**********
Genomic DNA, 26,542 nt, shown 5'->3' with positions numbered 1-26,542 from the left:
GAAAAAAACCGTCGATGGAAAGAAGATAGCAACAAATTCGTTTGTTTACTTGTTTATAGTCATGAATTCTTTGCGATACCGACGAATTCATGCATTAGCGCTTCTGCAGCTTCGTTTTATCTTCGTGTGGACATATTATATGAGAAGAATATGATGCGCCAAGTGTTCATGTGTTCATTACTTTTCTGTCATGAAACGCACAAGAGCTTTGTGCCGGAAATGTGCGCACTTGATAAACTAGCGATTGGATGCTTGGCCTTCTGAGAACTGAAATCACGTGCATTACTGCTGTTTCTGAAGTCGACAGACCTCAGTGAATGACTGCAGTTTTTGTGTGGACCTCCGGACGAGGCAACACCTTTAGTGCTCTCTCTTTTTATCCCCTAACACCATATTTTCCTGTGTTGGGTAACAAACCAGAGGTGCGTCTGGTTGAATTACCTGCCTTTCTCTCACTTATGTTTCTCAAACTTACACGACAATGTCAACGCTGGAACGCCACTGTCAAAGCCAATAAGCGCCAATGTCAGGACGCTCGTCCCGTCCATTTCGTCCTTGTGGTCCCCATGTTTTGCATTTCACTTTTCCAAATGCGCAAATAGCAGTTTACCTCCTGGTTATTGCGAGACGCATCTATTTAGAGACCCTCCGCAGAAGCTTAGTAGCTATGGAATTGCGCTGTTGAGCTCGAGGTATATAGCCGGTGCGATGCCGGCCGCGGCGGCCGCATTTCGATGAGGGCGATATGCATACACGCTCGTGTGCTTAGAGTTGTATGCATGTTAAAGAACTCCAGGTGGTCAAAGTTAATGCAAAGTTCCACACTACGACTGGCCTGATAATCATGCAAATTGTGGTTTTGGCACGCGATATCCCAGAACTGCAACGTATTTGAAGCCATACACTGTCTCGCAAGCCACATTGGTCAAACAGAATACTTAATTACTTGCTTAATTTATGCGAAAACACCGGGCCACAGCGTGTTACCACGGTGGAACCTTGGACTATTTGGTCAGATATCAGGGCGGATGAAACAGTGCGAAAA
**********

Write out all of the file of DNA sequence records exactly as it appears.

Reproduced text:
Genomic DNA, 26,542 nt, shown 5'->3' with positions numbered 1-26,542 from the left:
GAAAAAAACCGTCGATGGAAAGAAGATAGCAACAAATTCGTTTGTTTACTTGTTTATAGTCATGAATTCTTTGCGATACCGACGAATTCATGCATTAGCGCTTCTGCAGCTTCGTTTTATCTTCGTGTGGACATATTATATGAGAAGAATATGATGCGCCAAGTGTTCATGTGTTCATTACTTTTCTGTCATGAAACGCACAAGAGCTTTGTGCCGGAAATGTGCGCACTTGATAAACTAGCGATTGGATGCTTGGCCTTCTGAGAACTGAAATCACGTGCATTACTGCTGTTTCTGAAGTCGACAGACCTCAGTGAATGACTGCAGTTTTTGTGTGGACCTCCGGACGAGGCAACACCTTTAGTGCTCTCTCTTTTTATCCCCTAACACCATATTTTCCTGTGTTGGGTAACAAACCAGAGGTGCGTCTGGTTGAATTACCTGCCTTTCTCTCACTTATGTTTCTCAAACTTACACGACAATGTCAACGCTGGAACGCCACTGTCAAAGCCAATAAGCGCCAATGTCAGGACGCTCGTCCCGTCCATTTCGTCCTTGTGGTCCCCATGTTTTGCATTTCACTTTTCCAAATGCGCAAATAGCAGTTTACCTCCTGGTTATTGCGAGACGCATCTATTTAGAGACCCTCCGCAGAAGCTTAGTAGCTATGGAATTGCGCTGTTGAGCTCGAGGTATATAGCCGGTGCGATGCCGGCCGCGGCGGCCGCATTTCGATGAGGGCGATATGCATACACGCTCGTGTGCTTAGAGTTGTATGCATGTTAAAGAACTCCAGGTGGTCAAAGTTAATGCAAAGTTCCACACTACGACTGGCCTGATAATCATGCAAATTGTGGTTTTGGCACGCGATATCCCAGAACTGCAACGTATTTGAAGCCATACACTGTCTCGCAAGCCACATTGGTCAAACAGAATACTTAATTACTTGCTTAATTTATGCGAAAACACCGGGCCACAGCGTGTTACCACGGTGGAACCTTGGACTATTTGGTCAGATATCAGGGCGGATGAAACAGTGCGAAAA